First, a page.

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2017 finished on a brighter note than might have been expected for the industry with stronger starts in some of the key sectors expected to show promise in 2018, particularly civil engineering, industrial and private housing work.

Across the industry, the Glenigan index showed that starts in the three months to December rose 1 per cent on the period a year ago and were three per cent up on a seasonally adjusted basis. They were helped by a 2 per cent rise in residential starts, largely due to an upturn in private housing starts.

The picture has been reflected in the new year trading statements from the larger private housebuilders. Although share prices have been under pressure in the sector over concerns that margins may come under pressure, the UK’s largest housebuilder Persimmon recently reported that its legal completions in the second half of 2017 rose 6% to 8,249 and that it now has 375 sites to support sales over the Spring selling season. The firm has been adding to its regional network, most recently opening new businesses in north Nottinghamshire and Suffolk.

A mark of Persimmon’s confidence has been its land acquisition programme – acquiring some 17,300 plots over the past year at over 80 locations – as part of a wider trend for housebuilders to replenish their land banks. Barratt Developments also said recently that the land market remains attractive and that it expects to approve over 20,000 plot purchases during its 2018 full year.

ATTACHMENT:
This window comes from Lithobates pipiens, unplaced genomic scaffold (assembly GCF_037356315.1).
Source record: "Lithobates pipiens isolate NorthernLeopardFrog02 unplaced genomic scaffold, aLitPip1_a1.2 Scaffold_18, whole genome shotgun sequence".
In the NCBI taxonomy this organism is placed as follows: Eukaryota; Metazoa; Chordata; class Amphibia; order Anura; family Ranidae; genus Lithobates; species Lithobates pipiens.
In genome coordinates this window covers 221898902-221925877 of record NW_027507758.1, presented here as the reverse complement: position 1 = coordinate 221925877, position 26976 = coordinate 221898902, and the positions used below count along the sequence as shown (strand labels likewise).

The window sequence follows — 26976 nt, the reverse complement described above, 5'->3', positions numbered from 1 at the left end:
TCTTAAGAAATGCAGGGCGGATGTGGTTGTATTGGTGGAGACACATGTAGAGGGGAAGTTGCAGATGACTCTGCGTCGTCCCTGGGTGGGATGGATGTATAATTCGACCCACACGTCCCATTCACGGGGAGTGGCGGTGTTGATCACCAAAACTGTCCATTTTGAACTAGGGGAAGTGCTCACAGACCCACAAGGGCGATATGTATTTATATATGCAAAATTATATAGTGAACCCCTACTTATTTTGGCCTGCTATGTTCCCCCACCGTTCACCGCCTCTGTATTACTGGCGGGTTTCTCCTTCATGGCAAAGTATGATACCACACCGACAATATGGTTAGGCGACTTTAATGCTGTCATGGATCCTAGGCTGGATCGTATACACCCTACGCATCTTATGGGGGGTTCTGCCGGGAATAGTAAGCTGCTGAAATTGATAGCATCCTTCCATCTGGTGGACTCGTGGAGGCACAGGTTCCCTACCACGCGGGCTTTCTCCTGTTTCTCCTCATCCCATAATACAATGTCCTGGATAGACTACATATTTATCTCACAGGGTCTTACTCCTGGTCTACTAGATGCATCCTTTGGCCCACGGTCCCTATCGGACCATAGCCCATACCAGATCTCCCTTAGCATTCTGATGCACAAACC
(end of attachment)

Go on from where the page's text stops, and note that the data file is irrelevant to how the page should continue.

The latest Glenigan/HBF survey also suggests that the residential development pipeline remains strong with approvals for 90,400 units in the third quarter, 6 per cent on the previous three months and 9% on the period a year ago. Private sector approvals rose 17% on a year ago and across the industry, schemes of ten or more units accounted for 87% of the approved units.

Infrastructure work is also gathering momentum. The Glenigan Index showed a 12% rise in underlying civil engineering projects starts in the fourth quarter, although there was a slowing in utilities work. The longer term outlook also remains good in the civils sector, particularly in roads. Over £11 billion of the £15 billion capital spend pledged for England’s roads and motorways in the Government’s road investment strategy has now been committed. Major Highways Agency schemes in the pipeline include the £349 million ‘all-lane running smart motorway’ upgrade to the M1 in the East Midlands, where work is set to start in May 2018; the £150 million A19 Testos junction improvement in the North East due to start next January and the £290 million A30 Chiverton to Carland Cross upgrade, due to start in 2019/20.

The 17 per cent rise in industrial building project starts seen in the fourth quarter in the Glenigan Index suggests that the demand for logistics and warehousing space to accommodate online sales is likely to help sustain the sector in 2018.

As well as large warehouses near transport hubs, new logistics space within cities could also offer potential. A recent review from Aviva Investors on the outlook for real estate in 2018 points to the need for ‘last-mile delivery hubs in in inner-city locations’ and suggests strong occupier demand and constraints on supply means urban logistics assets are likely to see continued capital growth.

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